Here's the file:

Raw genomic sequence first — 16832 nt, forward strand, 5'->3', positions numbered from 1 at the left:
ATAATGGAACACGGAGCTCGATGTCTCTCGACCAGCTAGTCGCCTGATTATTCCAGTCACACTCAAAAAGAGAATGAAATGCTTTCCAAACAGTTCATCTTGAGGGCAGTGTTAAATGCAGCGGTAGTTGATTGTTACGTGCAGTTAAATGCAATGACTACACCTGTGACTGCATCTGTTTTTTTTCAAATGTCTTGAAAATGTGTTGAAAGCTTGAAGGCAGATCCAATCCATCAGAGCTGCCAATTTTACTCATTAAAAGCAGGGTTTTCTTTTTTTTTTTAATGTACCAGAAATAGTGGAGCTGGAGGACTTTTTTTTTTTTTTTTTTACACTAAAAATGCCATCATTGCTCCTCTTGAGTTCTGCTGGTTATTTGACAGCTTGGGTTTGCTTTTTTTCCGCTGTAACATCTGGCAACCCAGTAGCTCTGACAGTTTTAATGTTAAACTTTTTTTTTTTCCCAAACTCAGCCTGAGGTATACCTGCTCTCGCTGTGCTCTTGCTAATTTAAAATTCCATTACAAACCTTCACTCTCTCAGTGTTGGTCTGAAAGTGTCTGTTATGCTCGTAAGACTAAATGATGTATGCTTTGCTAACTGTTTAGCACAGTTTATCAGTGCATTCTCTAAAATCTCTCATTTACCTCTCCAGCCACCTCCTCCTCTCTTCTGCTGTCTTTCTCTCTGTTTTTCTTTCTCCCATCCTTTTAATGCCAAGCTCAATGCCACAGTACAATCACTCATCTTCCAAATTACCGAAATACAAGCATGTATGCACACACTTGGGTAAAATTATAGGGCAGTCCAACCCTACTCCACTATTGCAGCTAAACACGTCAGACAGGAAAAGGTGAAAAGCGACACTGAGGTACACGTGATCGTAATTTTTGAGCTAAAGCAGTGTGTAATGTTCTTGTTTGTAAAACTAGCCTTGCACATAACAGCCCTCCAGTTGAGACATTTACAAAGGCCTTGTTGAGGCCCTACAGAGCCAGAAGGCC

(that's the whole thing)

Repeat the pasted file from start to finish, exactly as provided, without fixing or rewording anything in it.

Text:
Raw genomic sequence first — 16832 nt, forward strand, 5'->3', positions numbered from 1 at the left:
ATAATGGAACACGGAGCTCGATGTCTCTCGACCAGCTAGTCGCCTGATTATTCCAGTCACACTCAAAAAGAGAATGAAATGCTTTCCAAACAGTTCATCTTGAGGGCAGTGTTAAATGCAGCGGTAGTTGATTGTTACGTGCAGTTAAATGCAATGACTACACCTGTGACTGCATCTGTTTTTTTTCAAATGTCTTGAAAATGTGTTGAAAGCTTGAAGGCAGATCCAATCCATCAGAGCTGCCAATTTTACTCATTAAAAGCAGGGTTTTCTTTTTTTTTTTAATGTACCAGAAATAGTGGAGCTGGAGGACTTTTTTTTTTTTTTTTTTACACTAAAAATGCCATCATTGCTCCTCTTGAGTTCTGCTGGTTATTTGACAGCTTGGGTTTGCTTTTTTTCCGCTGTAACATCTGGCAACCCAGTAGCTCTGACAGTTTTAATGTTAAACTTTTTTTTTTTCCCAAACTCAGCCTGAGGTATACCTGCTCTCGCTGTGCTCTTGCTAATTTAAAATTCCATTACAAACCTTCACTCTCTCAGTGTTGGTCTGAAAGTGTCTGTTATGCTCGTAAGACTAAATGATGTATGCTTTGCTAACTGTTTAGCACAGTTTATCAGTGCATTCTCTAAAATCTCTCATTTACCTCTCCAGCCACCTCCTCCTCTCTTCTGCTGTCTTTCTCTCTGTTTTTCTTTCTCCCATCCTTTTAATGCCAAGCTCAATGCCACAGTACAATCACTCATCTTCCAAATTACCGAAATACAAGCATGTATGCACACACTTGGGTAAAATTATAGGGCAGTCCAACCCTACTCCACTATTGCAGCTAAACACGTCAGACAGGAAAAGGTGAAAAGCGACACTGAGGTACACGTGATCGTAATTTTTGAGCTAAAGCAGTGTGTAATGTTCTTGTTTGTAAAACTAGCCTTGCACATAACAGCCCTCCAGTTGAGACATTTACAAAGGCCTTGTTGAGGCCCTACAGAGCCAGAAGGCC